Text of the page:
The Securities and Exchange Commission yesterday voted along party lines to adopt the so-called Regulation Best Interest that it first proposed in April 2018, as well as a new Form CRS Relationship Summary for advisors to share with new clients and two separate interpretations under the Investment Advisors Act of 1940.
A fact sheet about the new rule is available here.
In a prepared statement, the SEC said its actions bring “legal requirements and mandated disclosures in line with reasonable investor expectations, while preserving access (in terms of choice and cost) to a variety of investment services and products.”
With qualifications, the Commission effectively maintained the special dispensation enjoyed by broker-dealers and their representative brokers to recommend products to clients while accepting indirect compensation from product manufacturers.
[In discussions about conflicts-of-interest, a distinction is seldom made between sales commissions paid directly by the client to the brokerage, on the one hand, and sales commissions paid to the brokerage by product manufacturers—payments of which the clients are often not aware. Understanding that distinction is essential for understanding the need for broker disclosures and other regulations.]
During the live webcast Wednesday morning, SEC chairman Jay Clayton said, “A one-size-fits-all approach won’t work,” and went on to echo the talking points of the brokerage industry lobby. “There will be no uniform rule set for both broker-dealers and advisors. It would be a loss for Main Street investors.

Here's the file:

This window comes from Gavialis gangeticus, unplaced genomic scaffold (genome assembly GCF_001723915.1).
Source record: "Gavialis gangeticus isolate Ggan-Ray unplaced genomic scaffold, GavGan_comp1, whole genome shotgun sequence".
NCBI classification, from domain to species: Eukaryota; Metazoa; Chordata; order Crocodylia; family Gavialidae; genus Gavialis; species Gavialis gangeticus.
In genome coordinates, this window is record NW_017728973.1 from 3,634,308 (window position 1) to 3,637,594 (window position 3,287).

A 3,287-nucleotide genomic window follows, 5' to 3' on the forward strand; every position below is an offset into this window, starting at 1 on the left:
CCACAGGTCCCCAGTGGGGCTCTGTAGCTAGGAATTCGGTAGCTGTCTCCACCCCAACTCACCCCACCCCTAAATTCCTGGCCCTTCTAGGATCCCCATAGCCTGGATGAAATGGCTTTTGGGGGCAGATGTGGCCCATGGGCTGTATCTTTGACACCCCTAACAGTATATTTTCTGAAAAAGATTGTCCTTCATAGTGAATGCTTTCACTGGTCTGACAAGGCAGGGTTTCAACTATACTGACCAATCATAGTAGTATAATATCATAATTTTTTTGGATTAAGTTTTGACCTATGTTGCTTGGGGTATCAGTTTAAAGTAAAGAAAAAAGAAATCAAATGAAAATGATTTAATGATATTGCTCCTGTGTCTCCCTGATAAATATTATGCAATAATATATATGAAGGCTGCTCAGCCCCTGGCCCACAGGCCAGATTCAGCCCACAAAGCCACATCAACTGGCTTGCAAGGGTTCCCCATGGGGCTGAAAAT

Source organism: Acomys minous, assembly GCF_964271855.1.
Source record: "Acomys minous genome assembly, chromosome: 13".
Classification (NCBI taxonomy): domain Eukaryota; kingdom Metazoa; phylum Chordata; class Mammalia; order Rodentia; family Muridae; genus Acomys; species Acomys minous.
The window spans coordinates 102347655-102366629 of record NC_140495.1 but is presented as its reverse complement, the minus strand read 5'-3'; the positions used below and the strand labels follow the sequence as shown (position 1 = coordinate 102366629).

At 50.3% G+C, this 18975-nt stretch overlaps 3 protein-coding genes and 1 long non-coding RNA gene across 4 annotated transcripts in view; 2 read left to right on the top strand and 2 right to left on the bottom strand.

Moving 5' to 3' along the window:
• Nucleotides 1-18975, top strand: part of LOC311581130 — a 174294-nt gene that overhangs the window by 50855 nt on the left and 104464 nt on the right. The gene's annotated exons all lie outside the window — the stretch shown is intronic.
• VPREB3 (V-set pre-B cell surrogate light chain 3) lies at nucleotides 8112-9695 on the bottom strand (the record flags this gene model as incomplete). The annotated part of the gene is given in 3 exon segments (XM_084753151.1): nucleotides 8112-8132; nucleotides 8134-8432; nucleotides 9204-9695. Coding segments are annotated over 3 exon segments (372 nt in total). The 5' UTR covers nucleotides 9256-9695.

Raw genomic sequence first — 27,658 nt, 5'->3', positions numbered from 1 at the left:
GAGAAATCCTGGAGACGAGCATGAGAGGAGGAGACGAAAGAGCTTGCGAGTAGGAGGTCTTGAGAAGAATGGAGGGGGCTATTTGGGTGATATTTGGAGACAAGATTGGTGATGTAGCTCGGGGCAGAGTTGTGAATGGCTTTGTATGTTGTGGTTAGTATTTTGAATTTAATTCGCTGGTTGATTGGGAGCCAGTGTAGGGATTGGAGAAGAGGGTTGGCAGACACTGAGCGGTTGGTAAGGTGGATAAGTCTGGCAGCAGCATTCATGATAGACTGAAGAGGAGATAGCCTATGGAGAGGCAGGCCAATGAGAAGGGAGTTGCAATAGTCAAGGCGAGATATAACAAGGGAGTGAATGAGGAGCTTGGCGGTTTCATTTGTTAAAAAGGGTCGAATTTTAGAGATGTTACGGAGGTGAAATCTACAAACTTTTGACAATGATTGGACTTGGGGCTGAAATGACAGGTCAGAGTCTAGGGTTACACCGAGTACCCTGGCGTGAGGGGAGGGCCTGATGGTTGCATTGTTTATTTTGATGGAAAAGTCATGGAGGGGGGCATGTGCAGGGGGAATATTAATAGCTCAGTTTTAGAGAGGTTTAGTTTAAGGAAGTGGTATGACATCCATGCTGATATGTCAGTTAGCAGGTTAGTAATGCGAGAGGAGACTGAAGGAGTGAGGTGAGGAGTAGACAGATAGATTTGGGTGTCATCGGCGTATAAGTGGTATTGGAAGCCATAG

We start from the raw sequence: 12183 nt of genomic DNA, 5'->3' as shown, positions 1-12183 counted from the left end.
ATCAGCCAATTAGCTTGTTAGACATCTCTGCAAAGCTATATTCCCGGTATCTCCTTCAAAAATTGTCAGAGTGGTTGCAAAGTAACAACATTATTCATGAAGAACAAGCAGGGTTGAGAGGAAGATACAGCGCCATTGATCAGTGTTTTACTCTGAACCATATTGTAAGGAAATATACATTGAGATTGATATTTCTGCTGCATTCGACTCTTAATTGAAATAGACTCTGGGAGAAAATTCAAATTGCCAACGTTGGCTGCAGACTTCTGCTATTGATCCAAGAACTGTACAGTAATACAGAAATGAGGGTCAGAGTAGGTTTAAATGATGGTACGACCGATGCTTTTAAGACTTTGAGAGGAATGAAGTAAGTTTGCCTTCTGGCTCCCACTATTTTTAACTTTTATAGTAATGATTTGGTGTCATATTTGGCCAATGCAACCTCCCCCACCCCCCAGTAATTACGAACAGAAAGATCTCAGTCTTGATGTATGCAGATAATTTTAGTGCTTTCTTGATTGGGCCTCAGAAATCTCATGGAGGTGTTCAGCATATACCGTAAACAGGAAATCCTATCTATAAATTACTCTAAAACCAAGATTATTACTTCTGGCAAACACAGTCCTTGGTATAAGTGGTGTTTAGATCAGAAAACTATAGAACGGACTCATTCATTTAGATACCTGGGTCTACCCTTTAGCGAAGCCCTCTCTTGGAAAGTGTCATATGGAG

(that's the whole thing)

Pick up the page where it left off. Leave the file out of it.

“The initial implementation of the DOL fiduciary rule showed that our concerns about choice are not theoretical. There was a significant reduction of access to brokerage solutions and a shift to more expensive options. Our recommendations are consistent with the key goals of a uniform standard. We incorporate fiduciary principles, but adapt them to the broker-dealer model.”
Nonetheless, Clayton maintained that brokers, like advisors, will have to act in the best interests of clients. Second, although there will be no higher standard of conduct for advice on tax-deferred retirement accounts—the essence of the Obama DOL fiduciary rule—the new best-interest standard will apply to rollover recommendations.
Judging by press reports today, the final rule did not define “best interest” to the satisfaction of all observers. But the SEC, in its statement, asserted that “broker-dealers will be required to act in the best interest of a retail customer when making a recommendation of any securities transaction or investment strategy involving securities to a retail customer” and “a broker-dealer may not put its financial interests ahead of the interests of a retail customer when making recommendations.”
The new Form CRS Relationship Summary disclosure will require registered investment advisers and brokers to provide retail investors with “simple, easy-to-understand information about the nature of their relationship with their financial professional. While facilitating layered disclosure, the format of the relationship summary allows for comparability among the two different types of firms in a way that is distinct from other required disclosures.”
Regulation Best Interest and Form CRS will become effective 60 days after they are published in the Federal Register, and will include a transition period until June 30, 2020 to give firms sufficient time to come into compliance.
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